Apartheid en Cuba
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    Cuba calls for ‘cyberdefence’

    Cuba calls for 'cyberdefence'
    December 2 2011 at 04:00pm

    Havana – Just days after Cuban dissident blogger Yoani Sanchez was named
    one of the world's 100 "most influential global thinkers" by US magazine
    Foreign Policy, the Cuban government is preparing for "active cyberdefence."

    Despite poor internet access for the average Cuban, which the
    authorities in Havana blame on the US embargo, Cuba is now stressing the
    importance of "occupying the web." The website Cubadebate, the main
    pro-government online news outlet, has called for a move "from
    cyberwarfare to active cyberdefence."

    Cuban Foreign Minister Bruno Rodriguez Wednesday urged more active
    involvement in the web and for greater defence mechanisms to fight what
    the island regards as the hostile attitude of major media outlets.

    "Euphoria over social networks coexists with the risk of regime change
    operations, which has increased, as has the threat to peace. But these
    dangerous conditions make it necessary and urgent for us to make those
    platforms our own," he said.

    "It is essential to have a political strategy in cyberspace."

    Rodriguez was addressing a workshop on "Alternative Media and Social
    Networks" with participants from 12 countries, to which Sanchez
    complained she and other bloggers critical of the government had not
    been invited.

    The authorities continue "to exclude the alternative part of (Cuba's)
    blogosphere and twittosphere," Sanchez wrote on Twitter.

    On her Twitter feed, (at)yoanisanchez, the 36-year-old regularly
    criticizes Cuban authorities for their attitude to the internet, among
    other things. Her campaign to denounce what she termed "political
    apartheid" at the event reached her more than 180,000 Twitter followers.

    Indeed, on Wednesday, Foreign Policy said Sanchez's influence shows
    "that the internet really does go everywhere, even Castro's Cuba."

    Sanchez in turn, wrote on Twitter of the limitations of online stardom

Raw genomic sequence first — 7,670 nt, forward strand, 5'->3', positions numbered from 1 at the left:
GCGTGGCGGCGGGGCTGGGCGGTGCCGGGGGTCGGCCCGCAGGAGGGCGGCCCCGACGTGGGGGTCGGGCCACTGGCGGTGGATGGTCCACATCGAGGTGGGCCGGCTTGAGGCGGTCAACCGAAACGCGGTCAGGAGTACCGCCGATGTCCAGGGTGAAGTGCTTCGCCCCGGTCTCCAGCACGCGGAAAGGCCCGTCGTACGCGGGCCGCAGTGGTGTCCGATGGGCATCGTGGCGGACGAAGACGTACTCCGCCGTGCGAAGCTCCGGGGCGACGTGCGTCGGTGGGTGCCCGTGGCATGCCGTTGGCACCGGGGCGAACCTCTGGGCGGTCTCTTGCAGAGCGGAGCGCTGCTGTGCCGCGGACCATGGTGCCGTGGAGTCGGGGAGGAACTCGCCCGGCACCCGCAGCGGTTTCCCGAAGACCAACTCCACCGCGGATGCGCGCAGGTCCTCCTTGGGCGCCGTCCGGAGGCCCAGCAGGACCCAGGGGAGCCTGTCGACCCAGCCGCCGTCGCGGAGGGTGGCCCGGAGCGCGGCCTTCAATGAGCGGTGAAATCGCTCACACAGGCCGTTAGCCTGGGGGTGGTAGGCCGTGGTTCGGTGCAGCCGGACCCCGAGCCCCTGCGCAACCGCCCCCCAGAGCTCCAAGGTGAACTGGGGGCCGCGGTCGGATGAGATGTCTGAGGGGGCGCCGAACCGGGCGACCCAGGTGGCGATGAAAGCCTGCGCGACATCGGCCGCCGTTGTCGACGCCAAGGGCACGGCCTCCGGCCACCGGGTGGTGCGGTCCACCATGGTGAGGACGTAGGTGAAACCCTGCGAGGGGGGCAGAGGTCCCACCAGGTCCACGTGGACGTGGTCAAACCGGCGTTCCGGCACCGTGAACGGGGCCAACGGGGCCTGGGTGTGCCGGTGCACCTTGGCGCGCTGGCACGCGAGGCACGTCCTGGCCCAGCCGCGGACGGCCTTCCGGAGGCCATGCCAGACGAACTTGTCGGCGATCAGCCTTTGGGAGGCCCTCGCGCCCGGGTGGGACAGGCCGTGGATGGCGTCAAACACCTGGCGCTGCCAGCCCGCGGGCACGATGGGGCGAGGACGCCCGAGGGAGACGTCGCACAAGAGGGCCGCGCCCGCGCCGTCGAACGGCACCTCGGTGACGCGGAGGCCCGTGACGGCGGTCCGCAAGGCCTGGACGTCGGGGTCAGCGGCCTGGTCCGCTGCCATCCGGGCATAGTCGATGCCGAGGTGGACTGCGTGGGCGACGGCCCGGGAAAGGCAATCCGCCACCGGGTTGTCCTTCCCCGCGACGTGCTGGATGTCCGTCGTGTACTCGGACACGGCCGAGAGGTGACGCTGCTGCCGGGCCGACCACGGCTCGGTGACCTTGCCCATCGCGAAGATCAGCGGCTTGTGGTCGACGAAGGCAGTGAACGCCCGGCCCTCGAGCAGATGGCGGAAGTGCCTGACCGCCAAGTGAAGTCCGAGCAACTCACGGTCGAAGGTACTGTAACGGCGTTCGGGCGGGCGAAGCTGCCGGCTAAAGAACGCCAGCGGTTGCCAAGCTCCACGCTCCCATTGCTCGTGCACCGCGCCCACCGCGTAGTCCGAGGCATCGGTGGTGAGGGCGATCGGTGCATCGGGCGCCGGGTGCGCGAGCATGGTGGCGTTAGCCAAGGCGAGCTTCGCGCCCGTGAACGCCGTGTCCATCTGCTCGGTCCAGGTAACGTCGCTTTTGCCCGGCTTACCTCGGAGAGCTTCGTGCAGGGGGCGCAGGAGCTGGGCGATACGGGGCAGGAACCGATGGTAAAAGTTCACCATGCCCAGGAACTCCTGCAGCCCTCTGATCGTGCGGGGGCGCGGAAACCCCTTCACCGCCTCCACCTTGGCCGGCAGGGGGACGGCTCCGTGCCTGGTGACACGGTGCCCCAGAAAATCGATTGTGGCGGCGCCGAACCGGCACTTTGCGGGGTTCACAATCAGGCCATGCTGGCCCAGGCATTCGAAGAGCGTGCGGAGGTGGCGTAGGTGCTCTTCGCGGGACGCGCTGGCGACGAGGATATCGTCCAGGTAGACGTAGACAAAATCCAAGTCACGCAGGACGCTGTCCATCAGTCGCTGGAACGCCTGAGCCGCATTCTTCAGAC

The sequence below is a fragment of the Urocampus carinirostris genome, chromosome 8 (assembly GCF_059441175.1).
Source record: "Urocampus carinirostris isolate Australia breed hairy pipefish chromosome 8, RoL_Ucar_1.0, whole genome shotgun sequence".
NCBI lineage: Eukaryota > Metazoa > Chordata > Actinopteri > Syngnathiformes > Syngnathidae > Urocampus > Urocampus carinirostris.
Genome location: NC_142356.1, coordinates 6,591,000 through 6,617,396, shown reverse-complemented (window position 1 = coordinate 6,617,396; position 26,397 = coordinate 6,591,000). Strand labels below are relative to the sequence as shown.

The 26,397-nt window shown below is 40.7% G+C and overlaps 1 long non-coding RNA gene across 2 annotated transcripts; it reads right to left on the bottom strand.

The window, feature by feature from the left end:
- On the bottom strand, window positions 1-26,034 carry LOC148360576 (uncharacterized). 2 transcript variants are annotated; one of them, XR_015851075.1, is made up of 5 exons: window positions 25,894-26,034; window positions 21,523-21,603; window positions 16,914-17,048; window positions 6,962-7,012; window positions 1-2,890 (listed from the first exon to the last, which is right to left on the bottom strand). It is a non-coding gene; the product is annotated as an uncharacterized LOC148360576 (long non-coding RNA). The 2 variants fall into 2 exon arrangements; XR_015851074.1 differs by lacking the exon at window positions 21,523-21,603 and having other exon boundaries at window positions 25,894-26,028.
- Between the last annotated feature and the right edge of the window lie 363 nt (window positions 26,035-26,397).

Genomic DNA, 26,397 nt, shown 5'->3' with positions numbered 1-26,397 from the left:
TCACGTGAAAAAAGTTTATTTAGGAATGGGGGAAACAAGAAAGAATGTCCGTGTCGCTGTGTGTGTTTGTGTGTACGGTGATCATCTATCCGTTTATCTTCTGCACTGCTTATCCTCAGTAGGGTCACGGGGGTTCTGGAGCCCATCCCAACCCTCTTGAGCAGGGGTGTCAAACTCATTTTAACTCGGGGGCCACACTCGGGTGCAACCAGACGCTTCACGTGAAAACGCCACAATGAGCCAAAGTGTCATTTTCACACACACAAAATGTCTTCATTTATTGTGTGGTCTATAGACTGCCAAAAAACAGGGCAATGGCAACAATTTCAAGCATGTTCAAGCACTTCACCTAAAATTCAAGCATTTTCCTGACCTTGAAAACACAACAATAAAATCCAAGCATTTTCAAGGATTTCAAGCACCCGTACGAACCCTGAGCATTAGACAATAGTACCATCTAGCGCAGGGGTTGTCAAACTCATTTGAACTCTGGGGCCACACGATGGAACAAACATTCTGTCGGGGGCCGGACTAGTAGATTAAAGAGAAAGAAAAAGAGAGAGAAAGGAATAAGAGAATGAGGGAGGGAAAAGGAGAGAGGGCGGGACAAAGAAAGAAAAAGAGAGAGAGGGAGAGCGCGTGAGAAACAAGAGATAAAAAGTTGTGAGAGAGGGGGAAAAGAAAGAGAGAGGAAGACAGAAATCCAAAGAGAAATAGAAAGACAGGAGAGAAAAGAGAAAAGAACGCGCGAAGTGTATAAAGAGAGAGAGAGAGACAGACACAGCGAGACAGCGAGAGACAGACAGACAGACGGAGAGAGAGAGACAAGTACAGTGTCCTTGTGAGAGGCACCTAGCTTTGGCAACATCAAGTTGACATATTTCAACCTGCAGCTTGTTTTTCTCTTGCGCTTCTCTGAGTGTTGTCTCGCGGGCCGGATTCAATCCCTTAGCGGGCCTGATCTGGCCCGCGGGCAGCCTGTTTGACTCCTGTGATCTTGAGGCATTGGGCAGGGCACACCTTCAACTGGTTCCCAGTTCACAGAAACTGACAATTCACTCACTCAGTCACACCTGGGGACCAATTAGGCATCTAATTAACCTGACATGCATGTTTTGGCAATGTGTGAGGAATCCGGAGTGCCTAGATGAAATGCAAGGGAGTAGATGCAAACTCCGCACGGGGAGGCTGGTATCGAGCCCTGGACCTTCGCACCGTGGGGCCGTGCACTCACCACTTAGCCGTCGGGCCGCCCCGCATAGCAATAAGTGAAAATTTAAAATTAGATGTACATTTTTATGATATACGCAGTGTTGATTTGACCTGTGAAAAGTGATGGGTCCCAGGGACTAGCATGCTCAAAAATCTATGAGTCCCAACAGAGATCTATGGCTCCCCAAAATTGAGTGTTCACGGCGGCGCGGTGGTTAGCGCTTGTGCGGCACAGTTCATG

in communist Cuba.

    "Beautiful paradoxes of life. My name on FP's list of 100 thinkers, and
    me now 'thinking' how to stretch the rice so as to get to the end of the
    month," she wrote in a post.

    Such "cyberwarfare" has been waged for some time. Blogs like Vision
    desde Cuba, which openly support the government, seek to counter the
    influence of those like Sanchez's.

    Despite "the limitations inherent to narrow bandwidth" and the "archaic
    and extremely slow dial-up connections," Vision desde Cuba writes that
    "revolutionary bloggers" like himself back the government against those
    who, they argue, are being financed from abroad. Havana has
    traditionally accused dissidents of accepting funds from the United States.

    Cubadebate has carried out a broad campaign to promote the use of social
    networks. Editor Rosa Miriam Elizalde asked in an article that readers
    "accept the technological challenge."

    "I do not have the slightest doubt that if (Cuban national hero) Jose
    Marti were alive today he would be on Facebook and Twitter," she said.

    Mariela Castro, daughter of the Cuban leader as well as head of Cuba's
    National Centre for Sex Education, also recently entered the world of

    She openly confronted Sanchez, among others, in defence of the Cuban
    government. – Sapa-dpa


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